A bit more Chertok

A bit more Chertok. How often do you read a Soviet account of the Cuban missile crisis?

In October 1962, Boris Chertok was, as very often, down at Baikonur site 1 frantically preparing spaceships. Very often, the spacecraft and the launcher would arrive at the vehicle integration facility (MIK) in a semifinished state and the processes of check-out and of just finishing the job were not really separate. They had just had a failed launch, Korolev had gone back to OKB-1, while Chertok stayed on to prepare the next lot of rockets. Launches in the Mars-Venus scientific programme, the Voskhod manned programme, the flight development tests of the R-9 rocket, and the Zenit reconnaissance programme were on the agenda.

Chertok and colleagues were aware of the installation of the R-12 and R-14 IRBMs and the SA-2 air defence system in Cuba; unlike a lot of Korolevians, Chertok had worked on projects outside OKB-1 and knew the people involved.

Ironically, while he was mostly working on the Zenit recce satellite, he had to endure sarcasm from the military personnel at Baikonur who claimed that Wrangel’s design bureau was working for them, delivering the IRBMs, while OKB-1 just worked for TASS by shooting dogs and men into orbit and flags at the Moon. Although the very first Zenit had already been such a success that the Joint GRU intelligence analysts insisted on more flights even before the tests were finished, the Zenits were far too secret to talk about.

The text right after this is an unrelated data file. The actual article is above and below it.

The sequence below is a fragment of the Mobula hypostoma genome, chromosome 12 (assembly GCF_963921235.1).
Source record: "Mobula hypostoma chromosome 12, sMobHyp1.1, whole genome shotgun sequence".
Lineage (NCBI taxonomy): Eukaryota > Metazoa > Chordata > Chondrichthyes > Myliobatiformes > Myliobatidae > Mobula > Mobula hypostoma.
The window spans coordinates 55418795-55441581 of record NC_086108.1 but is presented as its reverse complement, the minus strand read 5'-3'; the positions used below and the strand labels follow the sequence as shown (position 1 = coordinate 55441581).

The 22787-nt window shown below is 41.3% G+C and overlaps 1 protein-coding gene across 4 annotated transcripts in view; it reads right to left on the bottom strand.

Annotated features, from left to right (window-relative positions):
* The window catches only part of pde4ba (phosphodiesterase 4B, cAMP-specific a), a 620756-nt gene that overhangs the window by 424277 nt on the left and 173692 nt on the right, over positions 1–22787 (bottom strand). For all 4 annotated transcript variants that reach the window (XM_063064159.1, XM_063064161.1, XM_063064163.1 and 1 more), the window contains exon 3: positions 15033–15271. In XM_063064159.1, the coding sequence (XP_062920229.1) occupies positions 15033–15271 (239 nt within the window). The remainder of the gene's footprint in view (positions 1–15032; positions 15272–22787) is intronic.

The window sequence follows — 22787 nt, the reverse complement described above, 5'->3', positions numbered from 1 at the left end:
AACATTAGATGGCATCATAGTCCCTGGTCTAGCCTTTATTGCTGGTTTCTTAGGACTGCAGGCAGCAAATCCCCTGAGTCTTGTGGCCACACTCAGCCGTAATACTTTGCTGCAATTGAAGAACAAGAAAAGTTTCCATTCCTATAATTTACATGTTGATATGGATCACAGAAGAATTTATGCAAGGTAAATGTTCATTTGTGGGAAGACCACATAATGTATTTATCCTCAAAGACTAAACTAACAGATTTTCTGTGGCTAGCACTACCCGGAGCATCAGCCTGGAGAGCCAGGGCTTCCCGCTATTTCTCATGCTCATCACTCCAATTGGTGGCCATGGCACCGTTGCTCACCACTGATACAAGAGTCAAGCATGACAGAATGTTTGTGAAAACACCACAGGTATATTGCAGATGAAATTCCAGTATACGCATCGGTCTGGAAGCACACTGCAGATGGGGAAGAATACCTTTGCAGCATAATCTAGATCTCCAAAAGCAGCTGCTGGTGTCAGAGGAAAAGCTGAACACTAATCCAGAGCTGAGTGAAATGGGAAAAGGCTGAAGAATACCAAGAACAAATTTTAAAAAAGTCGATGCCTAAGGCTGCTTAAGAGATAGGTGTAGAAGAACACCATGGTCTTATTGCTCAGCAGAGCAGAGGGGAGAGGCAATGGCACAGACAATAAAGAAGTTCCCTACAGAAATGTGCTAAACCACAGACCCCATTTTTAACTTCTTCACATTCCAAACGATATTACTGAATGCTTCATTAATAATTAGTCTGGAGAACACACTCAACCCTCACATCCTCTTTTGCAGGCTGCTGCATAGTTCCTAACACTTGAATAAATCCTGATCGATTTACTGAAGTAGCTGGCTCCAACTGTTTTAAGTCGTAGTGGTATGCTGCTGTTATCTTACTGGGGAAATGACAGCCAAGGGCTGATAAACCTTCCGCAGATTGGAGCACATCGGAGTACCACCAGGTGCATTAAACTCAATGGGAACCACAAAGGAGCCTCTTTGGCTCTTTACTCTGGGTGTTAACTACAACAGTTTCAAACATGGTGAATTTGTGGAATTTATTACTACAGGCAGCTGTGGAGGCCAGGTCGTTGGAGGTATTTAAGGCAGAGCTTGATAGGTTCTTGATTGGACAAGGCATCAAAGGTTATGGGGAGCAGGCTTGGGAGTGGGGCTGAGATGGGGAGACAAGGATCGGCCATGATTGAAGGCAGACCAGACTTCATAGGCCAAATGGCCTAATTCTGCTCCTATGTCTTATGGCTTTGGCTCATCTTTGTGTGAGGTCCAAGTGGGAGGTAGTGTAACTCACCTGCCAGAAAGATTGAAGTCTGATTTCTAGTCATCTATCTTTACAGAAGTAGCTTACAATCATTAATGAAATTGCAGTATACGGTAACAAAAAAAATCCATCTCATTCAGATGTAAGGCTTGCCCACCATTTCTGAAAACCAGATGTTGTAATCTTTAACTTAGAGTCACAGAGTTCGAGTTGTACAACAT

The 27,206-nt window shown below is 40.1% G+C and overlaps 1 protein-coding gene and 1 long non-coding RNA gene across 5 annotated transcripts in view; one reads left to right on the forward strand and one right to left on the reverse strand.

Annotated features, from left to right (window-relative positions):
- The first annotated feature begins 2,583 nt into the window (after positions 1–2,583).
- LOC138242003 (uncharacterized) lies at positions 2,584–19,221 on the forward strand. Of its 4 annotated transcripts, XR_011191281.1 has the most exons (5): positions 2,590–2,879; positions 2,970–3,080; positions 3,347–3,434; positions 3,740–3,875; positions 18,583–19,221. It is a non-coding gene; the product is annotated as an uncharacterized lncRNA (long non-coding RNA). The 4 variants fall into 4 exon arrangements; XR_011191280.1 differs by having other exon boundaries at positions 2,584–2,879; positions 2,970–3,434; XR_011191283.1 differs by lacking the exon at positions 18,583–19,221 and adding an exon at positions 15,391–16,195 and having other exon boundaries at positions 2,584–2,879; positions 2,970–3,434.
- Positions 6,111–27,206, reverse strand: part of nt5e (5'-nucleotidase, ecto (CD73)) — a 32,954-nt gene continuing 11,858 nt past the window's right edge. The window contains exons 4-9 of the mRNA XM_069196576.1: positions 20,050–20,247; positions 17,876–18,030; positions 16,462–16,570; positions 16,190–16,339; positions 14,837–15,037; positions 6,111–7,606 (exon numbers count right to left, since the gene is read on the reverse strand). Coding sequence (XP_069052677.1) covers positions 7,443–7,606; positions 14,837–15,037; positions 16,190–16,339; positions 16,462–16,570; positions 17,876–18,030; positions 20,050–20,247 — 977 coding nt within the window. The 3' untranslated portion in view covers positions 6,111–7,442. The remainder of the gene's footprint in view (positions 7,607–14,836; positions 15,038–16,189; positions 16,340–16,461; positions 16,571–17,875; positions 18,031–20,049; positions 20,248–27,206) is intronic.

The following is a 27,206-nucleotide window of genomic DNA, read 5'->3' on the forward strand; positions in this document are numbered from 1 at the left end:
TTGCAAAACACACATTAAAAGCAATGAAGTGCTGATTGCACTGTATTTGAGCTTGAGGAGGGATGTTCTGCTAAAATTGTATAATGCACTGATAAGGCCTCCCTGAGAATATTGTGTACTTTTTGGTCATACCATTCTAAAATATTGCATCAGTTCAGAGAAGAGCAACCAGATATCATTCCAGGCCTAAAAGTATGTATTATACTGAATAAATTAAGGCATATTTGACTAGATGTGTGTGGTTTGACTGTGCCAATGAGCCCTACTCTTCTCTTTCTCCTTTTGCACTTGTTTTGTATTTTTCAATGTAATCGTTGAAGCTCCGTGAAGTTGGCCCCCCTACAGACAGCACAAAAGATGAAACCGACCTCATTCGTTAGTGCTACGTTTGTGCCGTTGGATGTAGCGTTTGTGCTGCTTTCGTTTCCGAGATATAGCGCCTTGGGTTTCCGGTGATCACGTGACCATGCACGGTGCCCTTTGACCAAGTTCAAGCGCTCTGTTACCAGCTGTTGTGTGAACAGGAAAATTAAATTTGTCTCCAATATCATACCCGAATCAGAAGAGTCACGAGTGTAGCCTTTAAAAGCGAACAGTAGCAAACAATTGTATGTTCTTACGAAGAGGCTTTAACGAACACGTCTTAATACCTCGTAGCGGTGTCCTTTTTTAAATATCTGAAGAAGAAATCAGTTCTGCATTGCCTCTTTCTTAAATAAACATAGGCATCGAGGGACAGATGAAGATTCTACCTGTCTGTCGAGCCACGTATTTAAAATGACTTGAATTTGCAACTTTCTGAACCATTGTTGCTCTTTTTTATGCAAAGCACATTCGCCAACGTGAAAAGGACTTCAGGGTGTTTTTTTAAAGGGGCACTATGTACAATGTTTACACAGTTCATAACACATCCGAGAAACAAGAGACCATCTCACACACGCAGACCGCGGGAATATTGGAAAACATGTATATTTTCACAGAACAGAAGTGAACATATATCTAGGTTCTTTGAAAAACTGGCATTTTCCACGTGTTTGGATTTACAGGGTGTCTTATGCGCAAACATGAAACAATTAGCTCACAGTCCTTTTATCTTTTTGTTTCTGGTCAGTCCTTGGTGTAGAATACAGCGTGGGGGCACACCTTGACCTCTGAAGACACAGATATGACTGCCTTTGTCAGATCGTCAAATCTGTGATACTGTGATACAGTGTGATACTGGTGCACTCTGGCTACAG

Chertok and his colleagues saw them as a personal triumph – once the optical parameters were set by the mass and dimensional limits of the rocket, the quality of the photographic film being a given, the image resolution was directly determined by the pointing accuracy and stability of the control system, which also had to point the solar panels at the Sun and the radio antenna at the Soviet Union.

Censorship meant that not much got out about the developing crisis. Chertok wasn’t important enough to have access to White TASS, the uncensored, classified translations of Western news coverage circulated to VIPs. So, one day in October he drove to the MIK and found that rather than being waved through the gate by the usual policeman who long since recognised him, he was subject to an aggressive vehicle search by armed KGB personnel.

Inside the test site, things got worse. Although the R-7A version of the Semyorka was now an operational ICBM, very few launch sites existed and Baikonur Site 1 was one of them. However, this doesn’t seem to have been taken all that seriously. In practice, this meant that an R-7A stack was parked in the MIK under wraps, next to whatever they were working on, and generally ignored. Chertok doesn’t say whether its 2.4 megaton nuclear warhead was mounted or whether this had to come from a storage site.

This day was different from all other days. The standby nuke was half out of the building, the first time anyone had seen it move. The hunt was on for anyone who could help dismantle the Mars probe on the launch pad and roll out the nuke.

Chertok met the military head of the launch site. The conversation is too good to spoil, although it hinged on the combination of exploring Mars and destroying civilisation; he learned the details, helped out in the panic process of dismantling the Semyorka on the pad and preparing its evil twin, and then joined his colleagues at Korolev’s cottage for their bomb party. He got to prepare the zakuski, joining late as he did.